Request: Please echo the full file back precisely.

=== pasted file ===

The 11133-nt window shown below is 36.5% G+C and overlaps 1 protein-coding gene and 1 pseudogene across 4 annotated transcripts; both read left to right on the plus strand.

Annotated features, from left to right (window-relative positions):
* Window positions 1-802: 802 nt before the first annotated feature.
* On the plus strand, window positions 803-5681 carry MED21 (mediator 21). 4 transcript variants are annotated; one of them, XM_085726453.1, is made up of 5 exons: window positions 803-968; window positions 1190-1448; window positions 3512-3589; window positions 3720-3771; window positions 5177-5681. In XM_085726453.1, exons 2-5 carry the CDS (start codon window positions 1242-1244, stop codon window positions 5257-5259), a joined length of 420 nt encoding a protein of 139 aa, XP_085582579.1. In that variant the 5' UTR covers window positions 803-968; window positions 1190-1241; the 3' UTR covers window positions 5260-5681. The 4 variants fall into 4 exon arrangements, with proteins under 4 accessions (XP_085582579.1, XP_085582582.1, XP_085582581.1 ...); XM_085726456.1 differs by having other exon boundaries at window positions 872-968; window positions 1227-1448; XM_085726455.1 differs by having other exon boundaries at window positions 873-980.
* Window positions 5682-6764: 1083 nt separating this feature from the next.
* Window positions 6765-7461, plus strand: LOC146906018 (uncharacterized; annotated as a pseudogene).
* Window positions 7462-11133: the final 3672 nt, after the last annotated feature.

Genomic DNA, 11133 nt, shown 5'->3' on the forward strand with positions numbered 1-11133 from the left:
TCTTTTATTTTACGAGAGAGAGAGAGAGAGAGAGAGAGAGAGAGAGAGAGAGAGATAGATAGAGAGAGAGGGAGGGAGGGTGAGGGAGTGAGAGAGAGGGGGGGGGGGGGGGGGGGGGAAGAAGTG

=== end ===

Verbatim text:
The 11133-nt window shown below is 36.5% G+C and overlaps 1 protein-coding gene and 1 pseudogene across 4 annotated transcripts; both read left to right on the plus strand.

Annotated features, from left to right (window-relative positions):
* Window positions 1-802: 802 nt before the first annotated feature.
* On the plus strand, window positions 803-5681 carry MED21 (mediator 21). 4 transcript variants are annotated; one of them, XM_085726453.1, is made up of 5 exons: window positions 803-968; window positions 1190-1448; window positions 3512-3589; window positions 3720-3771; window positions 5177-5681. In XM_085726453.1, exons 2-5 carry the CDS (start codon window positions 1242-1244, stop codon window positions 5257-5259), a joined length of 420 nt encoding a protein of 139 aa, XP_085582579.1. In that variant the 5' UTR covers window positions 803-968; window positions 1190-1241; the 3' UTR covers window positions 5260-5681. The 4 variants fall into 4 exon arrangements, with proteins under 4 accessions (XP_085582579.1, XP_085582582.1, XP_085582581.1 ...); XM_085726456.1 differs by having other exon boundaries at window positions 872-968; window positions 1227-1448; XM_085726455.1 differs by having other exon boundaries at window positions 873-980.
* Window positions 5682-6764: 1083 nt separating this feature from the next.
* Window positions 6765-7461, plus strand: LOC146906018 (uncharacterized; annotated as a pseudogene).
* Window positions 7462-11133: the final 3672 nt, after the last annotated feature.

Genomic DNA, 11133 nt, shown 5'->3' on the forward strand with positions numbered 1-11133 from the left:
TCTTTTATTTTACGAGAGAGAGAGAGAGAGAGAGAGAGAGAGAGAGAGAGAGAGATAGATAGAGAGAGAGGGAGGGAGGGTGAGGGAGTGAGAGAGAGGGGGGGGGGGGGGGGGGGGGAAGAAGTG